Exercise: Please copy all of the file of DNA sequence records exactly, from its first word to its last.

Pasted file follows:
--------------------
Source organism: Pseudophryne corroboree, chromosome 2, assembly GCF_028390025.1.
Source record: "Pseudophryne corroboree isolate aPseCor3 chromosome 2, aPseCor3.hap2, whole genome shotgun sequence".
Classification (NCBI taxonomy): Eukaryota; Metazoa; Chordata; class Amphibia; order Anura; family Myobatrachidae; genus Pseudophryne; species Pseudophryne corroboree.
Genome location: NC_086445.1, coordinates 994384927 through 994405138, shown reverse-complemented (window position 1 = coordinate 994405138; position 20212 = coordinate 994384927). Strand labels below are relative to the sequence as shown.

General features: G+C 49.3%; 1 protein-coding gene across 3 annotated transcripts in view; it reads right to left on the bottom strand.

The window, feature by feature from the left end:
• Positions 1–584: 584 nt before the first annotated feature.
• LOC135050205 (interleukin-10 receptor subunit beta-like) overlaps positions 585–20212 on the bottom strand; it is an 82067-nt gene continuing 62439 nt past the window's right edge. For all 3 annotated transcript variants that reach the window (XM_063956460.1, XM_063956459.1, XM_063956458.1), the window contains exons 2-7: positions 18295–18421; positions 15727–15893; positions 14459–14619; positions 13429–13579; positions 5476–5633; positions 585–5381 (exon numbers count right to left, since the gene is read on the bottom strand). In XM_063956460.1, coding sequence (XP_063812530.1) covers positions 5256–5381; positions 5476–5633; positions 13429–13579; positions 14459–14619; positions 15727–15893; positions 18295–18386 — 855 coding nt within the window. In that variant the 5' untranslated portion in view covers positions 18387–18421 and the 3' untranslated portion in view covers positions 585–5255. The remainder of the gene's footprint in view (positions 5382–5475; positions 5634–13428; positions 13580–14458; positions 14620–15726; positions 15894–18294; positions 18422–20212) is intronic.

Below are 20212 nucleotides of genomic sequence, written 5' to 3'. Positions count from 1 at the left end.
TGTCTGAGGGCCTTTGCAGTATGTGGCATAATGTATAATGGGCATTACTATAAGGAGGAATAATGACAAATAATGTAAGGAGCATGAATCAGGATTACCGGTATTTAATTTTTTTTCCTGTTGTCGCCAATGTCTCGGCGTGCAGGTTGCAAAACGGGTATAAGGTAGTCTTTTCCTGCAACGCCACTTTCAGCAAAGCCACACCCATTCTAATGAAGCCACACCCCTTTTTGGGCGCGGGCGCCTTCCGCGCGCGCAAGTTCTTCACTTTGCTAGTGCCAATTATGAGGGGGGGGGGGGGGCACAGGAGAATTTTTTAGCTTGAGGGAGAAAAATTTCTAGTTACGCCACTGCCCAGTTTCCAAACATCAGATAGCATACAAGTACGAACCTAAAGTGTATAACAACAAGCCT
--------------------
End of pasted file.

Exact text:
Source organism: Pseudophryne corroboree, chromosome 2, assembly GCF_028390025.1.
Source record: "Pseudophryne corroboree isolate aPseCor3 chromosome 2, aPseCor3.hap2, whole genome shotgun sequence".
Classification (NCBI taxonomy): Eukaryota; Metazoa; Chordata; class Amphibia; order Anura; family Myobatrachidae; genus Pseudophryne; species Pseudophryne corroboree.
Genome location: NC_086445.1, coordinates 994384927 through 994405138, shown reverse-complemented (window position 1 = coordinate 994405138; position 20212 = coordinate 994384927). Strand labels below are relative to the sequence as shown.

General features: G+C 49.3%; 1 protein-coding gene across 3 annotated transcripts in view; it reads right to left on the bottom strand.

The window, feature by feature from the left end:
• Positions 1–584: 584 nt before the first annotated feature.
• LOC135050205 (interleukin-10 receptor subunit beta-like) overlaps positions 585–20212 on the bottom strand; it is an 82067-nt gene continuing 62439 nt past the window's right edge. For all 3 annotated transcript variants that reach the window (XM_063956460.1, XM_063956459.1, XM_063956458.1), the window contains exons 2-7: positions 18295–18421; positions 15727–15893; positions 14459–14619; positions 13429–13579; positions 5476–5633; positions 585–5381 (exon numbers count right to left, since the gene is read on the bottom strand). In XM_063956460.1, coding sequence (XP_063812530.1) covers positions 5256–5381; positions 5476–5633; positions 13429–13579; positions 14459–14619; positions 15727–15893; positions 18295–18386 — 855 coding nt within the window. In that variant the 5' untranslated portion in view covers positions 18387–18421 and the 3' untranslated portion in view covers positions 585–5255. The remainder of the gene's footprint in view (positions 5382–5475; positions 5634–13428; positions 13580–14458; positions 14620–15726; positions 15894–18294; positions 18422–20212) is intronic.

Below are 20212 nucleotides of genomic sequence, written 5' to 3'. Positions count from 1 at the left end.
TGTCTGAGGGCCTTTGCAGTATGTGGCATAATGTATAATGGGCATTACTATAAGGAGGAATAATGACAAATAATGTAAGGAGCATGAATCAGGATTACCGGTATTTAATTTTTTTTCCTGTTGTCGCCAATGTCTCGGCGTGCAGGTTGCAAAACGGGTATAAGGTAGTCTTTTCCTGCAACGCCACTTTCAGCAAAGCCACACCCATTCTAATGAAGCCACACCCCTTTTTGGGCGCGGGCGCCTTCCGCGCGCGCAAGTTCTTCACTTTGCTAGTGCCAATTATGAGGGGGGGGGGGGGGCACAGGAGAATTTTTTAGCTTGAGGGAGAAAAATTTCTAGTTACGCCACTGCCCAGTTTCCAAACATCAGATAGCATACAAGTACGAACCTAAAGTGTATAACAACAAGCCT